Mawson expeditioners are out in the field, experiencing the best of Antarctic spring and Adélie penguins are counted.

Field travel in spring

It was on the way back from Taylor Glacier, while sitting in the back of the Hägglunds that the thought came into my mind. Greg was at the wheel concentrating on the terrain, trying to pick the best line through the sastrugi and be vigilant about identifying any active tide cracks in the sea ice before we were upon them. We were towing a steel sled so the fact that it doesn’t float like the cab and caboose is compounded when you try to stop quickly on glassy sea ice. It would be easy to find yourself in a skid approaching a tide crack hidden due to being filled with snow. I spoke to Greg over the wireless intercom: “Hey Greg, do you realise that in the last five days we have only been on station for one?” His concentration was penetrated for a second as he let out a big laugh. It’s great being off station in good weather, with good people.

We had just completed the spring census on the longest running science program in Antarctica, Greg had entered the ‘Antarctic Special Protected Area’ (ASPA) the day before with his permit and took photos of the emperor penguins and their chicks for the purposes of an accurate count. Jens and I were waiting around the back of the ASPA perimeter and entered when Greg called to say that he had exited. We successfully installed a new controller into one of the two permanently located cameras.

The 200 km round trip was well lit and there was little to no wind. I must have slept through the few hours of darkness as it was light when I went to sleep and light when I woke in the early hours. There were plenty of Adélie and emperor penguins getting around and lots of Weddell seals, a few with pups around islands and icebergs where the ebb and flow of the tide creates access through the metre thick ice to and from the water.

We considered the Taylor penguin census to be a work trip but just days earlier I was lucky enough to go on a trip to Mt Henderson with Greg and Craig. The three of us travelled by quad to Hendo hut on Saturday after one of Rocket’s famous smokos. Again we had perfect weather with next to no wind and we arrived at the hut with time to have a quick brew and get set to go for a walk.

One of the things that is very hard to gauge or to relay to others is the sheer size and vastness of things down here. The rocks down on the lower plateau within the constraints of the mountain look like pebbles but in fact, when you stand in front of them you realise some are around three metres across and photos can be taken with people in the background completely out of sight. Grounded icebergs on the horizon might be more than fifty kilometres away and would surely be intimidating if you were to stand close enough.

Lucky for us these days we have satellite photographs and electronic maps that we can call upon before such an excursion and with a cheap smartphone, a track can be recorded with speed, distance and elevation and later exported to such electronic maps. Our little walk ended up taking five hours, and we covered eight kilometres, ascending and descending about a vertical kilometre.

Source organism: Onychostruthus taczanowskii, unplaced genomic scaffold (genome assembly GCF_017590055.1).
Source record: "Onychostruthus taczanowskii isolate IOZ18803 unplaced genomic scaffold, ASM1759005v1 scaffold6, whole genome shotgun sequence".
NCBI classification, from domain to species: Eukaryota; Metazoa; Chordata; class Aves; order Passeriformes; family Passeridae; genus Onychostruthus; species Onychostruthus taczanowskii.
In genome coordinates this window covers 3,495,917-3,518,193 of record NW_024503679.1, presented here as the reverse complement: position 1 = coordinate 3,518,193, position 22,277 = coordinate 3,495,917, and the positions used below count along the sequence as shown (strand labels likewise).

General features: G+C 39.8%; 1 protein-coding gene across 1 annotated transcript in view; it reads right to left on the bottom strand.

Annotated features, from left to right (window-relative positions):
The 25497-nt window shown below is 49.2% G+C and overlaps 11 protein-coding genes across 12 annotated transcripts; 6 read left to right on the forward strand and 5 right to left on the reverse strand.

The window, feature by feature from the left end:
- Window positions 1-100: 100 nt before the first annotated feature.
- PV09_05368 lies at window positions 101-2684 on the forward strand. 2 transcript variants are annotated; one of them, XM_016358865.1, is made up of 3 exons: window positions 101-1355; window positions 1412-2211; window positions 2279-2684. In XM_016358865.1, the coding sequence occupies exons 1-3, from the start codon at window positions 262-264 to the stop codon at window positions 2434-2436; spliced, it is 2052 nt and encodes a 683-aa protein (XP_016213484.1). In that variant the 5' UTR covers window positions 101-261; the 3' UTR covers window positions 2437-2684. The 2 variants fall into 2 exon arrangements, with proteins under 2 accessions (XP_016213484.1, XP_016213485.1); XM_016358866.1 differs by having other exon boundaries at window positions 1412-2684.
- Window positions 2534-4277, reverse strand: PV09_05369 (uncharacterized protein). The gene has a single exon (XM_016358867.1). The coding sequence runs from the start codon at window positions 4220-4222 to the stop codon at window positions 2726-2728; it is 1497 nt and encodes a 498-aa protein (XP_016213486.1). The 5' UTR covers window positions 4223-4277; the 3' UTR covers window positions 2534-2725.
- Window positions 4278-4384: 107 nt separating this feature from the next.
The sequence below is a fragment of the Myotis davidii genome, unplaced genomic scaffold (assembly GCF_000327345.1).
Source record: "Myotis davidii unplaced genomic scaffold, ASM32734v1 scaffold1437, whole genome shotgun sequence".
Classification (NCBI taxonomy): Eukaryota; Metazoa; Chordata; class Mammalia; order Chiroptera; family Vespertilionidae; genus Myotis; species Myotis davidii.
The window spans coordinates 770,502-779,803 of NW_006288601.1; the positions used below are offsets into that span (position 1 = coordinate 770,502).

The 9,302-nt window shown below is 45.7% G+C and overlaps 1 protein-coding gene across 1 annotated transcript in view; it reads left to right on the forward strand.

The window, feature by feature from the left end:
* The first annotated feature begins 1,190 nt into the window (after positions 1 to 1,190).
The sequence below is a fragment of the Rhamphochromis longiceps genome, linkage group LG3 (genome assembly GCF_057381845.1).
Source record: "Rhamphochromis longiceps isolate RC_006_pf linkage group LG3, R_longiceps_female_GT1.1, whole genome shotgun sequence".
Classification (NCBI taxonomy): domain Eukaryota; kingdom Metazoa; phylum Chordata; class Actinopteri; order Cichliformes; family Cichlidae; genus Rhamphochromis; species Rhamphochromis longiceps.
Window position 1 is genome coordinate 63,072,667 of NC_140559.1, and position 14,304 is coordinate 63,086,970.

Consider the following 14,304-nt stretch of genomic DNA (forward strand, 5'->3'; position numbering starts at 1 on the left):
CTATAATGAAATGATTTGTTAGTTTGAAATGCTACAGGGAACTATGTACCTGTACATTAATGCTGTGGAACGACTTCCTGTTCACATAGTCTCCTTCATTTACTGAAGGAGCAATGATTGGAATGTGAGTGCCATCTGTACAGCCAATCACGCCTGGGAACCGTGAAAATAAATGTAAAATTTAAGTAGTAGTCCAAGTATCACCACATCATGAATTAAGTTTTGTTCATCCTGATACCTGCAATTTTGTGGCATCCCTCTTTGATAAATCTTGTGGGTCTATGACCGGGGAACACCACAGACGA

Arrival counts

On 15th October the penguin arrival count started. That is, from 15th October we trek out to Bechervaise Island, sit and count the number of Adélie penguins that are present on the island. We continue to count them every second day through to 10 November when we then count them every day.

Initially there are very few penguins. In fact, for the first few counts there were no penguins at all but slowly the numbers increased. From zero to seven to 28 then the numbers jumped to 128 and have continued to climb reaching 960 on October 27th. Numbers are at their highest at the time of peak arrival which is mid-November when we can expect as many as 5000 Adélie penguins.

We continue the count through to 21 November when the arrivals start to level off.

So how do we count them?

Each observer is provided with maps and photographs of penguin sub-colonies, a field book and pencil, a counter and a set of instructions.

Upon arrival the nesting penguins settle into 18 recognised sub-colonies each of which have been photographed, labelled and referenced for our purposes (referenced A through to R). We use the maps of penguin sub-colonies along with photos to navigate to and delineate each sub-colony. We count each penguin in that sub-colony, record it in our notebook and then move on to the next sub-colony.

These sub-colonies are usually discrete with large separation from other sub-colonies, but some sub-colonies are separated from neighbouring sub-colonies by only a small distance and therefore are not so obvious to the person doing the counting.

Two observers undertake the counts each time. They count the total number of penguins within each mapped sub-colony on the island and not confer with each other about their counts until all sub-colony counts on the island are complete. Each observer uses a counter, just as door-person would at a nightclub, and from a vantage point where they have a full view of all of the sub-colonies (which also minimises the need to move around the island and thus minimising disturbance) they click away.